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Whither CBS? With or Without Leslie Moonves, Company Faces Challenges

CBS Corp.  has entertained Americans for decades with dramas like “Gunsmoke,” “The Good Wife” and “Dallas.” Now this national institution faces a cliffhanger of its own.

Leslie Moonves, who has been CEO of the company since 2006 and an architect of its growth and success for more than two decades, stands on a precipice from which he could well fall: Six women allege in an article in The New Yorker that Moonves made unwanted sexual advances on them between the 1980s and the early 2000s. Among them is the actress Illeana Douglas and the producer Christine Peters. Independent directors from CBS Corp. on Friday said the company would investigate the claims, “promptly review the findings and take appropriate action.” The article also raises allegations about a culture of harassment at CBS News, and CBS said in a statement to the magazine that it had retained an attorney to “conduct an independent investigation of alleged misconduct at CBS News, which is “ongoing.”

“I recognize that there were times decades ago when I may have made some women uncomfortable by making advances. Those were mistakes, and I regret them immensely,” Moonves told The New Yorker in a statement. CBS’ board continues to back Moonves, according to one person familiar with the matter, but the situation is said to be tenuous.

Moonves is so tied to the company’s operations and senior executives it is difficult to envision CBS without him. His acumen for picking programs is considered to be one of the best in the business and has resulted in shows ranging from “Survivor” to “Young Sheldon.”  He weighs in on matters large and small, whether that be a new showrunner for Stephen Colbert’s late-night show or switching anchors on a CBS News program. “I think CBS stock will correct between 10% and 20% if Les Moonves leaves the firm,” says Laura Martin, a media-industry analyst with Needham & Co, “CBS is worth less without Les.”

The allegations come as CBS is grappling with its controlling shareholder, National Amusements Inc., for oversight of the company. Led by Shari Redstone, NAI has proposed merging CBS with another of her holdings, Viacom Inc. A merger would combine the owner of CBS and Showtime with the backer of MTV, Comedy Central and the Paramount movie studio, and lend both operations new heft as media and technology companies around them — AT&T and Time Warner, for example — join.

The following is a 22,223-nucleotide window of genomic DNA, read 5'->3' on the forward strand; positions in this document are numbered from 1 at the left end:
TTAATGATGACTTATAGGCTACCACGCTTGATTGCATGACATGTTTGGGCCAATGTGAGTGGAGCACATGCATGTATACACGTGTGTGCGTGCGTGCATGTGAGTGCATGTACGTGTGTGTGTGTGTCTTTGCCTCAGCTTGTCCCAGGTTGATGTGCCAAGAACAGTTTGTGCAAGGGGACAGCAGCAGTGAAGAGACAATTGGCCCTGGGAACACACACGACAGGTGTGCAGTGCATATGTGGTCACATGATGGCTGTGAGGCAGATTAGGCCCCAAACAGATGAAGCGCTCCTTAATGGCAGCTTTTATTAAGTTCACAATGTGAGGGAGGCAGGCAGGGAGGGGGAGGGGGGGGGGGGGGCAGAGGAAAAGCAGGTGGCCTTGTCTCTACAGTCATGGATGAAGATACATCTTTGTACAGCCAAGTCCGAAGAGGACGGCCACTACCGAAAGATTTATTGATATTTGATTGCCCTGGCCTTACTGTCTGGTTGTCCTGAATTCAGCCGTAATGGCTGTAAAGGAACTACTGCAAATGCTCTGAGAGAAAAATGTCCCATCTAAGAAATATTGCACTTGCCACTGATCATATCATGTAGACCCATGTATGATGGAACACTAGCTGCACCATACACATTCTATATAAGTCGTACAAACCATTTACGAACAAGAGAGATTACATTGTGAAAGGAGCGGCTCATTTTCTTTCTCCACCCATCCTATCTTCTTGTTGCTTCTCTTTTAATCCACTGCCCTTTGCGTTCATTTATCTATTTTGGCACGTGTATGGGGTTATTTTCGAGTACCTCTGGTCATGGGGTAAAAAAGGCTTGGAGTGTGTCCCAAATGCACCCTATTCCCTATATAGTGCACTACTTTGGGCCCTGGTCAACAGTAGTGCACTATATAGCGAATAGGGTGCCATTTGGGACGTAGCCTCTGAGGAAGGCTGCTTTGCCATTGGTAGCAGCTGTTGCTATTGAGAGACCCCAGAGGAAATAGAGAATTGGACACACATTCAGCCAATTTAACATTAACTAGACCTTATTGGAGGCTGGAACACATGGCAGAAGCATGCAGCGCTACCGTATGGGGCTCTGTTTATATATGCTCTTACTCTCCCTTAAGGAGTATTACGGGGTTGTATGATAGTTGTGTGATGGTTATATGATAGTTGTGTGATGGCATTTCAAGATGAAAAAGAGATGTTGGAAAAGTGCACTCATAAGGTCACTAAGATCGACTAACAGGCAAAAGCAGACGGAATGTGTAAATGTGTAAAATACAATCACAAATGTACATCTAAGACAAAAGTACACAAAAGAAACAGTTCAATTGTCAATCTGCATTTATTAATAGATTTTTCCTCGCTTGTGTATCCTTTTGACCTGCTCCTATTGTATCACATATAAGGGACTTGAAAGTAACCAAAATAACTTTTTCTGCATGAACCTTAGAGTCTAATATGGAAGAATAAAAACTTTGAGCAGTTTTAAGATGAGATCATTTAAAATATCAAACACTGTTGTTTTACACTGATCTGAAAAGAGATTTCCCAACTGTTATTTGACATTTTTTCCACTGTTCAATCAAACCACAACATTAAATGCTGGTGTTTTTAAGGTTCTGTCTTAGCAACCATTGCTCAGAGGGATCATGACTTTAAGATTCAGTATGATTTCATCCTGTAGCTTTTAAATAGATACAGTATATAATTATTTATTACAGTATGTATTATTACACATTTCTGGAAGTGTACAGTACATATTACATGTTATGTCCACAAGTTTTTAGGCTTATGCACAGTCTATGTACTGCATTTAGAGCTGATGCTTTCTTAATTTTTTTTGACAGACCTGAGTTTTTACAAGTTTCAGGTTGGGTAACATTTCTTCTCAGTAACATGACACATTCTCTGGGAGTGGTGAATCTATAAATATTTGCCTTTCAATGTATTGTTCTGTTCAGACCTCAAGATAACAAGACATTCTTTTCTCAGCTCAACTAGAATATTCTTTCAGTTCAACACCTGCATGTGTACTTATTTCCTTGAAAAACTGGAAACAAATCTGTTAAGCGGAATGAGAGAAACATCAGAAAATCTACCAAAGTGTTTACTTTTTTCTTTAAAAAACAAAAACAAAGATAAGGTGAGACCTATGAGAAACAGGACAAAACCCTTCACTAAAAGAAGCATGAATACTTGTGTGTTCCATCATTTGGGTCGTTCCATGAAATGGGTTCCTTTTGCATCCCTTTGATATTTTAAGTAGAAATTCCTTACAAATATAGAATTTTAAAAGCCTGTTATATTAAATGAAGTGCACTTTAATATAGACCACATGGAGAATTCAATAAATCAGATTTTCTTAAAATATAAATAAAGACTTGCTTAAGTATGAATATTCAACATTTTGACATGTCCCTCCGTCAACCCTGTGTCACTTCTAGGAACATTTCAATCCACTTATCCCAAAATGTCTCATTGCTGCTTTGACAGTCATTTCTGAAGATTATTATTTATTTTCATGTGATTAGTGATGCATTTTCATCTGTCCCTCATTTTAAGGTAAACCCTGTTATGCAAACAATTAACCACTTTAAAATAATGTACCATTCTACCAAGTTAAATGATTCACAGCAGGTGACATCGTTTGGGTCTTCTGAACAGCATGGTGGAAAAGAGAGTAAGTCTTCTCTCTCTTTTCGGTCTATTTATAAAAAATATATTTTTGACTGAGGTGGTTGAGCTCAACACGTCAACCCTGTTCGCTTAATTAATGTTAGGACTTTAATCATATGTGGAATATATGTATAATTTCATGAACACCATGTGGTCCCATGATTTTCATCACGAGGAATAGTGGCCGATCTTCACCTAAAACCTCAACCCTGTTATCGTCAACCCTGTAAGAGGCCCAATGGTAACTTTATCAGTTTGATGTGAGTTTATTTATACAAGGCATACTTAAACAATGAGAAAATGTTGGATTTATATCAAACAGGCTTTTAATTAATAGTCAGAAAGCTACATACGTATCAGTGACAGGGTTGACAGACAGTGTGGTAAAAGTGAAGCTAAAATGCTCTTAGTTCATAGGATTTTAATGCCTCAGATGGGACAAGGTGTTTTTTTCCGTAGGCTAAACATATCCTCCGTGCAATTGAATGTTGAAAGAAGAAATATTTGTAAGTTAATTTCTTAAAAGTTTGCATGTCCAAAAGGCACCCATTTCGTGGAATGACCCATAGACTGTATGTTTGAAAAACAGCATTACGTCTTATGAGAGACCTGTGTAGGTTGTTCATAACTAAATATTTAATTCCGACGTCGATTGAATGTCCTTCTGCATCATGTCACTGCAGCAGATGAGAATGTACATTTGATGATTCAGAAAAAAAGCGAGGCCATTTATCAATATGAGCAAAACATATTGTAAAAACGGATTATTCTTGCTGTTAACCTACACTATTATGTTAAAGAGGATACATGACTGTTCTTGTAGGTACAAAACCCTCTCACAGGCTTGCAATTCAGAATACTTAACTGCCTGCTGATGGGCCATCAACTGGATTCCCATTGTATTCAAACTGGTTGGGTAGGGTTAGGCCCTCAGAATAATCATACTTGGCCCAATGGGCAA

Moonves was already in a tough position. Earlier this year, CBS directors decided to issue a dividend that would result in cutting the voting power of National Amusements severely, to under 20%. National Amusements in turn tried to block the measure by making a change to CBS bylaws. A legal battle is already in bloom and the two parties will have to come to head in a Delaware court, likely some time in October. Corporate-governance experts warned that taking on a controlling shareholder can be foolhardy. Though Moonves has a reputation as a fierce competitor, there are some people who have wondered what the executive chart at CBS might look like come 2019.

The new allegations are likely to envelope the company at a time when it needs to stay focused on business matters. “Shari Redstone and Leslie Moonves are locked in a battle and these accusations weaken Les in that battle,” says Martin.

CBS had already been seen as a potential acquisition target, a bauble that could be worth plenty to a technology company with content ambitions like Amazon or Verizon, or an asset to be combined with other small to medium size media firms in order to stitch something together that could compete with a Comcast and NBCUniversal, a Disney and 21st Century Fox. The increased turmoil may bring others into the fray.

“Trepidation is the word here among CBS investors in terms of what might happen,” says Tuna Amobi, an analyst with CFRA Research.

Moonves was also backing a number of corporate initiatives aimed at broadening the company and giving it more digital scale. The company has launched several streaming outlets in the last few years, including CBSN, a streaming-video hub operated by CBS News; CBS Sports HQ, a sports-news outlet; and CBS All Access, a subscription-based streaming video site that offers a spin-off of the popular CBS drama, “The Good Wife” a glossy reboot of “Star Trek” and, soon, a revival of “The Twilight Zone.” It is also about to launch a new TV season without a lineup of “Thursday Night Football,” which is moving to 21st Century Fox’s Fox Broadcasting after a new deal with the National Football League.

His departure would likely change the face of CBS. Many of the company’s top executives have worked with Moonves for years.

The board has no choice, says Charles Elson, the director of the John L. Weinberg Center for Corporate Governance at the University of Delaware. It has to respond to the allegations and consider not only its findings, but public reaction and advertiser support. “They are going to have to respond appropriately,” he says. “It’s as simple as that.”

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